To be clear, JM Learning and its affiliates are not part of the DOE and we do not speak on behalf of any of the specialized high schools, such as Brooklyn Tech, Stuyvesant, Staten Island Tech, Bronx Science, or any of the other schools that require the SHSAT for admissions. However, in this article, we have outlined the many possibilities that can happen and in turn, we hope we have alleviated anxieties in regards to what will happen next, while discussions are kept hidden from the public eye. Remember we are here to help. Our dedicated staff, we will be here for you no matter the outcome and stand by our motto...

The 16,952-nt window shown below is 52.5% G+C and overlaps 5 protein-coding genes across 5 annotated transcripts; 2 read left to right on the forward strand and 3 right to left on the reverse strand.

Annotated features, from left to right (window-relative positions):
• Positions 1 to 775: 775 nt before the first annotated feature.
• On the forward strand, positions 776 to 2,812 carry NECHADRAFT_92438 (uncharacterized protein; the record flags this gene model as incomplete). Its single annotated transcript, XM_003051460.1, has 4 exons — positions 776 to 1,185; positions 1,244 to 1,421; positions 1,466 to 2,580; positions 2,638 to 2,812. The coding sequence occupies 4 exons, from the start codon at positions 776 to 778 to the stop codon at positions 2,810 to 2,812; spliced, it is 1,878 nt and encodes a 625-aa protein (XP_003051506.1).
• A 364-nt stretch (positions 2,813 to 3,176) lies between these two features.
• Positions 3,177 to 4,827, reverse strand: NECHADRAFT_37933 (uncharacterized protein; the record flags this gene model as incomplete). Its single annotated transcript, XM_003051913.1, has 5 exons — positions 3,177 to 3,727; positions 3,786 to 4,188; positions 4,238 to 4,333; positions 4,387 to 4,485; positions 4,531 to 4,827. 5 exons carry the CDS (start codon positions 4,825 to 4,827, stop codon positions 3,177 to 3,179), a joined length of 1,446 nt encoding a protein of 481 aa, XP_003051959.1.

For every level of difficulty, we offer a level of mastery!

This article was written by Jonathan Milman and the affiliates of JM Learning Prep all rights reserved. No part of this publication may be reproduced, distributed, or transmitted in any form or by any means, including photocopying, recording, or other electronic or mechanical methods, without the prior written permission of JM Learning Prep except in the case of brief quotations embodied in critical reviews and certain other noncommercial uses permitted by copyright law.